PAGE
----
The holidays are usually a happy time for investment bankers. It’s the time when year-end bonuses get doled out, bonuses that can reach 10 to 15 times annual salary. Not so this year, when a stock market crash, credit crunch and economic recession have forced many firms to cut back or eliminate bonuses, and lay off hundreds of staff.
One particular organization has taken a particularly creative and some might say ironic, twist to year-end bonuses. Credit Suisse has announced that it will pay up to 80 percent of its 2008 year-end bonuses in the form of illiquid junk bonds and mortgage-backed securities and corporate loans – the same kind of financial flotsam that has been clogging up the financial system. Instead of paying cash, they’ll pay bonuses “in kind” with securitized paper.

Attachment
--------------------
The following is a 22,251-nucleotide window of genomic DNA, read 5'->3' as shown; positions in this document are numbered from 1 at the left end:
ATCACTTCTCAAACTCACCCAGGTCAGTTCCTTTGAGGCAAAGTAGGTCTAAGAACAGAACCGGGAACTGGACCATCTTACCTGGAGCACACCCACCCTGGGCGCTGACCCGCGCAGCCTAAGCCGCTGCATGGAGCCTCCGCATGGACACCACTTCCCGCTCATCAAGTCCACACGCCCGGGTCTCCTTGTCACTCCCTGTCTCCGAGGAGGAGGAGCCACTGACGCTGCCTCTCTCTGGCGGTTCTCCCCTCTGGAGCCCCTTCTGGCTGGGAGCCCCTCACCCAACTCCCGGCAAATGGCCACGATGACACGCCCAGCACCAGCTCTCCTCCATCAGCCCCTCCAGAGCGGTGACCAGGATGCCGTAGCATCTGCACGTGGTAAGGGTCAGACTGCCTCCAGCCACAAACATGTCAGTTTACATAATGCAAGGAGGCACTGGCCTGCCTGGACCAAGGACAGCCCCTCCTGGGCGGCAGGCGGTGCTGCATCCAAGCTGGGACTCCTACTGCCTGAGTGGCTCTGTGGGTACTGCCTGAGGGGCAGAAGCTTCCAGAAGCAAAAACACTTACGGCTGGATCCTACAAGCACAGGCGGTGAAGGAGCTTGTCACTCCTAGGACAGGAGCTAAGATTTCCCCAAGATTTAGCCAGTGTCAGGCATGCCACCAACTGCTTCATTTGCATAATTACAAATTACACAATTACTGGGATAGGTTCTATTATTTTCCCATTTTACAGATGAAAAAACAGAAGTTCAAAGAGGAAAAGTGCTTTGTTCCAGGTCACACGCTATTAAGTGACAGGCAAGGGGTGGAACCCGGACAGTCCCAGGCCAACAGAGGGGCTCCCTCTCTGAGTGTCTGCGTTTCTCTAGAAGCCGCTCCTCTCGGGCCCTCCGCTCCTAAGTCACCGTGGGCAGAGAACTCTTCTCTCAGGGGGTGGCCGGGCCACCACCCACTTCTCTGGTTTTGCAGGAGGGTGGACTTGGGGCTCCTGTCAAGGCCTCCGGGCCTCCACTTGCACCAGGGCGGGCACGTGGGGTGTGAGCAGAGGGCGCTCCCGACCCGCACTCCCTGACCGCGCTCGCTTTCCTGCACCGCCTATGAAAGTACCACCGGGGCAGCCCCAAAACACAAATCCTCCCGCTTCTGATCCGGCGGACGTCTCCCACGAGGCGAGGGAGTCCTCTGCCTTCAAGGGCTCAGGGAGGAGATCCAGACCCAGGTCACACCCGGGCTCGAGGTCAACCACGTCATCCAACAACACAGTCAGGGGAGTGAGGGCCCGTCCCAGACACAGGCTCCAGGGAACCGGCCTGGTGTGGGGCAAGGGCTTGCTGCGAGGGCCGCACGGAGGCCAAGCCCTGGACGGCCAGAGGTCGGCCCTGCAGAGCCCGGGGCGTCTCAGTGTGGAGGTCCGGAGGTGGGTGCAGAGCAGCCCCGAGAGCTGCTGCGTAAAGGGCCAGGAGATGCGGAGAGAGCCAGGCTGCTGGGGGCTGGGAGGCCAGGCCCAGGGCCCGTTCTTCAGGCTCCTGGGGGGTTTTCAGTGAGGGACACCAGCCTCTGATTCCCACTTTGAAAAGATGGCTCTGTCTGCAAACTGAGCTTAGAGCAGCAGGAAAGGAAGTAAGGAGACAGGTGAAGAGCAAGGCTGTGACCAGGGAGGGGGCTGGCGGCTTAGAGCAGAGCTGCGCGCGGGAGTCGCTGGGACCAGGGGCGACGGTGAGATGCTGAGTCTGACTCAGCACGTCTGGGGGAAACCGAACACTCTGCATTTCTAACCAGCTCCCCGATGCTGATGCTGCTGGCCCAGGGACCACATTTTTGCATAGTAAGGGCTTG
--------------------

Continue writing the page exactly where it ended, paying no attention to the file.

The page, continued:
Douglas Rediker, co-director of the Global Strategic Finance Initiative at the New America Foundation, hailed the idea in an article in CNN.com. Not only does it help the bank’s balance sheet to unload this stuff, he says, but it also serves as a poignant reminder to financial professionals to create and sell financial products that have real and lasting value. According to Rediker, you can’t just create these products and then walk away from the wreckage when it all goes bad. You should be willing to invest in it yourself.
Bankers at Credit Suisse are understandably furious. Especially those in unrelated fields such as M&A and research who had nothing to do with CDOs and the like. But for years, the success of structured products pumped up bank profits – and the bonus pool – and no one complained then.
It all sounds like a 2008 version of Charles Dickens’ A Christmas Carol.
Here’s hoping that you and your loved ones have something more satisfying to enjoy this holiday season.